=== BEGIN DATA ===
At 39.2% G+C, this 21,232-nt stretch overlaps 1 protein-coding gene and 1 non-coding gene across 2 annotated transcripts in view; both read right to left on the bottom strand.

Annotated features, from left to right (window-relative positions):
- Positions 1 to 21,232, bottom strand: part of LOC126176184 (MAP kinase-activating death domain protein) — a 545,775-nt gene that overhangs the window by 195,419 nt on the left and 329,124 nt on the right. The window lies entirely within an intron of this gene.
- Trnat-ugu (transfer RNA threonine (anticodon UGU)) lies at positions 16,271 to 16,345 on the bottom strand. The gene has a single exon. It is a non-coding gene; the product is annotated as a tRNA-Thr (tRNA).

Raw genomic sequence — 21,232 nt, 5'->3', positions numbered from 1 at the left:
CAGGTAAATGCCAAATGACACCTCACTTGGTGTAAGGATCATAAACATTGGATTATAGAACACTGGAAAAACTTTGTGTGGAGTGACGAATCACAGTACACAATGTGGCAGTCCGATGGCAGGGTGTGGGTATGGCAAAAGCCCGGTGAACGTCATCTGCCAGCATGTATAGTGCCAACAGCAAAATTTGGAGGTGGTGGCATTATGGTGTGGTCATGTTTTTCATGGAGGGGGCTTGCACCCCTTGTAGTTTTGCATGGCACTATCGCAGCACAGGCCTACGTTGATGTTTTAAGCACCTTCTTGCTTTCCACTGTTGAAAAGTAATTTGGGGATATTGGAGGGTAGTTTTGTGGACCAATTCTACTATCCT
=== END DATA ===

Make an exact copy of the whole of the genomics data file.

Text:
At 39.2% G+C, this 21,232-nt stretch overlaps 1 protein-coding gene and 1 non-coding gene across 2 annotated transcripts in view; both read right to left on the bottom strand.

Annotated features, from left to right (window-relative positions):
- Positions 1 to 21,232, bottom strand: part of LOC126176184 (MAP kinase-activating death domain protein) — a 545,775-nt gene that overhangs the window by 195,419 nt on the left and 329,124 nt on the right. The window lies entirely within an intron of this gene.
- Trnat-ugu (transfer RNA threonine (anticodon UGU)) lies at positions 16,271 to 16,345 on the bottom strand. The gene has a single exon. It is a non-coding gene; the product is annotated as a tRNA-Thr (tRNA).

Raw genomic sequence — 21,232 nt, 5'->3', positions numbered from 1 at the left:
CAGGTAAATGCCAAATGACACCTCACTTGGTGTAAGGATCATAAACATTGGATTATAGAACACTGGAAAAACTTTGTGTGGAGTGACGAATCACAGTACACAATGTGGCAGTCCGATGGCAGGGTGTGGGTATGGCAAAAGCCCGGTGAACGTCATCTGCCAGCATGTATAGTGCCAACAGCAAAATTTGGAGGTGGTGGCATTATGGTGTGGTCATGTTTTTCATGGAGGGGGCTTGCACCCCTTGTAGTTTTGCATGGCACTATCGCAGCACAGGCCTACGTTGATGTTTTAAGCACCTTCTTGCTTTCCACTGTTGAAAAGTAATTTGGGGATATTGGAGGGTAGTTTTGTGGACCAATTCTACTATCCT